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Former Chemical Company Sales Executive Charged with Filing False Tax Returns

WASHINGTON — A federal grand jury in Portland, Ore. returned an indictment late yesterday against a former Raisio Chemicals Northwest Inc. sales executive charging him with two counts of filing false federal income tax returns, the Department of Justice announced.

The indictment, which was filed in United States District Court in Portland, Ore., charged Trevor Smith, former Raisio vice president of sales for western North America and a resident of Lake Oswego, Ore., with filing false U.S. federal income tax returns for tax years 1999 and 2000, understating his income by more than $332,000. The understated income consisted of payments he received from John R. Olsen, while employed at Raisio, relating to Raisio’s purchases of dry anthraquinone, a pulping additive used to increase pulp yield. Raisio is based in Lake Oswego, Ore. Olsen is the former general manager of Chemical Products Technologies (CPT), based in Cartersville, Ga.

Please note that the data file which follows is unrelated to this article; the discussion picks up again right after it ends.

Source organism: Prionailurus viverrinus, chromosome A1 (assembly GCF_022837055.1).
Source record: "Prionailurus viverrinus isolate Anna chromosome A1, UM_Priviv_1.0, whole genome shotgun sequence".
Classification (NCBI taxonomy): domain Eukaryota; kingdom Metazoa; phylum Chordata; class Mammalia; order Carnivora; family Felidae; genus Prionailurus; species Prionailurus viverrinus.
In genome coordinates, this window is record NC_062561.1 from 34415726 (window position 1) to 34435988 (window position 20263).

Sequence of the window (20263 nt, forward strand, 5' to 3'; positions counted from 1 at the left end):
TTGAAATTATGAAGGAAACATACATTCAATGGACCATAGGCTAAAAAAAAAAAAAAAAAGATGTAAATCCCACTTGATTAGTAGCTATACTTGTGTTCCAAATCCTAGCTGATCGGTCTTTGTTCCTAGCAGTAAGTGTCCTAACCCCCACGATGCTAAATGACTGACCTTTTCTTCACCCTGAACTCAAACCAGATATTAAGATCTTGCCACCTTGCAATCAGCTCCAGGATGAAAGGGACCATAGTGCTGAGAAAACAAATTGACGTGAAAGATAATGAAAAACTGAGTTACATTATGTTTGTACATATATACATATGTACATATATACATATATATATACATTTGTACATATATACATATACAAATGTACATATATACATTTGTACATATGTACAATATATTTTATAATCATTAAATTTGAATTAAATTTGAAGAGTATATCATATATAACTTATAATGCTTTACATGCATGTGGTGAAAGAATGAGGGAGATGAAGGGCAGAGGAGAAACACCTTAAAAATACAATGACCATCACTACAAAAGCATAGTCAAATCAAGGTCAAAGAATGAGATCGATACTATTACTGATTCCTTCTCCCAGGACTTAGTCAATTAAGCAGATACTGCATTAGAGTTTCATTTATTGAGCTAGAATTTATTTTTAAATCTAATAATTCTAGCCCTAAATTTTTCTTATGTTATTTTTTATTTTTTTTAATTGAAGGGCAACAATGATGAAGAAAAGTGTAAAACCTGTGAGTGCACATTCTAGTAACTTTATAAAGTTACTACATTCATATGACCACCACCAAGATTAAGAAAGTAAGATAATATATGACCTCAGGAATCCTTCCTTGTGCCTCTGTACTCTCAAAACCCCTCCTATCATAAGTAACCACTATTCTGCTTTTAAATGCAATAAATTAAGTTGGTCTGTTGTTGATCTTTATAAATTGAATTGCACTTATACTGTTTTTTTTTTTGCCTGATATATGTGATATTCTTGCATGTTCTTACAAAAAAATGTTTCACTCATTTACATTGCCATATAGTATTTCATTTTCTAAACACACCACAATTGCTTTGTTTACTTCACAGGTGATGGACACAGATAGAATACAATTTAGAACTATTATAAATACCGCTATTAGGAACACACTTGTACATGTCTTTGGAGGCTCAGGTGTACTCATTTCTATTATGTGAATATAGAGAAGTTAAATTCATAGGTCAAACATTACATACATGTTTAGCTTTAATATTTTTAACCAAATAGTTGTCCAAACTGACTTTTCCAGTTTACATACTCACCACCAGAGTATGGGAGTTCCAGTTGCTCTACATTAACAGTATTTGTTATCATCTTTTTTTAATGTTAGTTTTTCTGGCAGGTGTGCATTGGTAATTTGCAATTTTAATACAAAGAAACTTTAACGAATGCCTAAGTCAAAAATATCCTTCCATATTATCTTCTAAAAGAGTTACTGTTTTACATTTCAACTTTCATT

“Those who illegally profit from their participation in fraudulent schemes will be vigorously prosecuted,” said Scott D. Hammond, Deputy Assistant Attorney General in charge of the Antitrust Division’s Criminal Enforcement Program.

The tax charges, violations of 26 U.S.C. § 7206(1), carry a maximum penalty per count of three years’ imprisonment and a $250,000 fine. The maximum fine for each count may be increased to twice the gain derived from the crime or twice the loss suffered by the victims of the crime, if either of those amounts is greater than the statutory maximum fine.

The charges announced today are the third to arise out of investigations in the Northern District of Georgia and the District of Oregon conducted by the Antitrust Division's Atlanta Field Office, with the assistance of the Internal Revenue Service Criminal Investigation Division.

In June 2005, Patrick Crowe III pleaded guilty to a two-count felony charge for his participation in two conspiracies to commit mail fraud and deprive CPT of the honest services of its employee. He was sentenced to four months in prison, two months in a halfway house and to pay restitution to CPT in the amount of $52,130.

In March 2006, Olsen pleaded guilty to two conspiracies to commit mail fraud and deprive CPT of the honest services of its employees and to two counts of filing false U.S. federal income tax returns. Olsen is still awaiting sentencing.

Anyone with information concerning price fixing, bid rigging, tax offenses, or other offenses in the anthraquinone or glyphosate (a herbicide used to control grasses and weeds) industries should contact the Atlanta Field Office of the Antitrust Division at (404) 331-7100.